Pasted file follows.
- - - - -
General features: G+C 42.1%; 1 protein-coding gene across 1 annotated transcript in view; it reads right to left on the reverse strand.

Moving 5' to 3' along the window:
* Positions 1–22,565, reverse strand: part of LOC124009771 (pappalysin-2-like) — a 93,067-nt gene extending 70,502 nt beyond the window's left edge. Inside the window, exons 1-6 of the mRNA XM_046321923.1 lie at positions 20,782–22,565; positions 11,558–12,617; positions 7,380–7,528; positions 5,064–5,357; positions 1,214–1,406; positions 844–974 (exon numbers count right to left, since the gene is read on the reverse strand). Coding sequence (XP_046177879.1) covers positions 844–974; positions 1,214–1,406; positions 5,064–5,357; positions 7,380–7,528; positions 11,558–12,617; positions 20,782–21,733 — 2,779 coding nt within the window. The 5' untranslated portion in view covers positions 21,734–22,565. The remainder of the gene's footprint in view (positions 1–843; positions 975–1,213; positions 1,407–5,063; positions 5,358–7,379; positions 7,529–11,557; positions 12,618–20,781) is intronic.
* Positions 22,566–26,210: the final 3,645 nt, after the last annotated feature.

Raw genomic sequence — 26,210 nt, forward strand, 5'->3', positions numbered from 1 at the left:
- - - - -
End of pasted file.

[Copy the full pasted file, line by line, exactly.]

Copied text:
General features: G+C 42.1%; 1 protein-coding gene across 1 annotated transcript in view; it reads right to left on the reverse strand.

Moving 5' to 3' along the window:
* Positions 1–22,565, reverse strand: part of LOC124009771 (pappalysin-2-like) — a 93,067-nt gene extending 70,502 nt beyond the window's left edge. Inside the window, exons 1-6 of the mRNA XM_046321923.1 lie at positions 20,782–22,565; positions 11,558–12,617; positions 7,380–7,528; positions 5,064–5,357; positions 1,214–1,406; positions 844–974 (exon numbers count right to left, since the gene is read on the reverse strand). Coding sequence (XP_046177879.1) covers positions 844–974; positions 1,214–1,406; positions 5,064–5,357; positions 7,380–7,528; positions 11,558–12,617; positions 20,782–21,733 — 2,779 coding nt within the window. The 5' untranslated portion in view covers positions 21,734–22,565. The remainder of the gene's footprint in view (positions 1–843; positions 975–1,213; positions 1,407–5,063; positions 5,358–7,379; positions 7,529–11,557; positions 12,618–20,781) is intronic.
* Positions 22,566–26,210: the final 3,645 nt, after the last annotated feature.

Raw genomic sequence — 26,210 nt, forward strand, 5'->3', positions numbered from 1 at the left: